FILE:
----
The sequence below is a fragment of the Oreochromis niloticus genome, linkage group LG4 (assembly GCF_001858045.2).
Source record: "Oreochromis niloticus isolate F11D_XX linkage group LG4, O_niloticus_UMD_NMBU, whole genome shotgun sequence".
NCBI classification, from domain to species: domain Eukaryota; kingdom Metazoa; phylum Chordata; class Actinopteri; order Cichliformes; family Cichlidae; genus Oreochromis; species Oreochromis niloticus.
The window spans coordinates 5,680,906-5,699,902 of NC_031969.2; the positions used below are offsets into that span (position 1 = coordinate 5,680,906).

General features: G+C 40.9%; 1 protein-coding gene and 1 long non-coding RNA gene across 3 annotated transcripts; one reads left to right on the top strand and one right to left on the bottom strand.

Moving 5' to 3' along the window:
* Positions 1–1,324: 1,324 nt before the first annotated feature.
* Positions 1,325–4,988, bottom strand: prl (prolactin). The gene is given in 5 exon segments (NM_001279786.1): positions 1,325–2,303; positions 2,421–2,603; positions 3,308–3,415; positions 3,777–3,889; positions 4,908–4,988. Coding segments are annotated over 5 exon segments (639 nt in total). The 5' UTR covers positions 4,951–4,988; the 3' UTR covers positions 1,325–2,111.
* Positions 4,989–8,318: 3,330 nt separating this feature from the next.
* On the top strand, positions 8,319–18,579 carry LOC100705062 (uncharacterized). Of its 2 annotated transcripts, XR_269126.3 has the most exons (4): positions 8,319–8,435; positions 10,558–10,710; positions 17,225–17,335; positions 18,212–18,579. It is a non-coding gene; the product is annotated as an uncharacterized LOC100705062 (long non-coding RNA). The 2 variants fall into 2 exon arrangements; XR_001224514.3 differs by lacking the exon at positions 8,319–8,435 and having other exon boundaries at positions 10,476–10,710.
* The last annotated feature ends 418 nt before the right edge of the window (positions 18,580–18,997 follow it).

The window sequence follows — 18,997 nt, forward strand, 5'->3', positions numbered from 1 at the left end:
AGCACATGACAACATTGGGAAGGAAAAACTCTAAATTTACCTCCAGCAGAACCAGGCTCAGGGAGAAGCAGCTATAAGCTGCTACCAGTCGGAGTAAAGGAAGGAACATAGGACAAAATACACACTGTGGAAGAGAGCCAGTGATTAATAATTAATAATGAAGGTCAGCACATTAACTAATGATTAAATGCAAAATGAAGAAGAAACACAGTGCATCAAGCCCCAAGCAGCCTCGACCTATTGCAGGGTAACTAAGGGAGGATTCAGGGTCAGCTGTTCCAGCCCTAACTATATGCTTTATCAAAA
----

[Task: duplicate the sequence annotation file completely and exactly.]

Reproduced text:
The sequence below is a fragment of the Oreochromis niloticus genome, linkage group LG4 (assembly GCF_001858045.2).
Source record: "Oreochromis niloticus isolate F11D_XX linkage group LG4, O_niloticus_UMD_NMBU, whole genome shotgun sequence".
NCBI classification, from domain to species: domain Eukaryota; kingdom Metazoa; phylum Chordata; class Actinopteri; order Cichliformes; family Cichlidae; genus Oreochromis; species Oreochromis niloticus.
The window spans coordinates 5,680,906-5,699,902 of NC_031969.2; the positions used below are offsets into that span (position 1 = coordinate 5,680,906).

General features: G+C 40.9%; 1 protein-coding gene and 1 long non-coding RNA gene across 3 annotated transcripts; one reads left to right on the top strand and one right to left on the bottom strand.

Moving 5' to 3' along the window:
* Positions 1–1,324: 1,324 nt before the first annotated feature.
* Positions 1,325–4,988, bottom strand: prl (prolactin). The gene is given in 5 exon segments (NM_001279786.1): positions 1,325–2,303; positions 2,421–2,603; positions 3,308–3,415; positions 3,777–3,889; positions 4,908–4,988. Coding segments are annotated over 5 exon segments (639 nt in total). The 5' UTR covers positions 4,951–4,988; the 3' UTR covers positions 1,325–2,111.
* Positions 4,989–8,318: 3,330 nt separating this feature from the next.
* On the top strand, positions 8,319–18,579 carry LOC100705062 (uncharacterized). Of its 2 annotated transcripts, XR_269126.3 has the most exons (4): positions 8,319–8,435; positions 10,558–10,710; positions 17,225–17,335; positions 18,212–18,579. It is a non-coding gene; the product is annotated as an uncharacterized LOC100705062 (long non-coding RNA). The 2 variants fall into 2 exon arrangements; XR_001224514.3 differs by lacking the exon at positions 8,319–8,435 and having other exon boundaries at positions 10,476–10,710.
* The last annotated feature ends 418 nt before the right edge of the window (positions 18,580–18,997 follow it).

The window sequence follows — 18,997 nt, forward strand, 5'->3', positions numbered from 1 at the left end:
AGCACATGACAACATTGGGAAGGAAAAACTCTAAATTTACCTCCAGCAGAACCAGGCTCAGGGAGAAGCAGCTATAAGCTGCTACCAGTCGGAGTAAAGGAAGGAACATAGGACAAAATACACACTGTGGAAGAGAGCCAGTGATTAATAATTAATAATGAAGGTCAGCACATTAACTAATGATTAAATGCAAAATGAAGAAGAAACACAGTGCATCAAGCCCCAAGCAGCCTCGACCTATTGCAGGGTAACTAAGGGAGGATTCAGGGTCAGCTGTTCCAGCCCTAACTATATGCTTTATCAAAA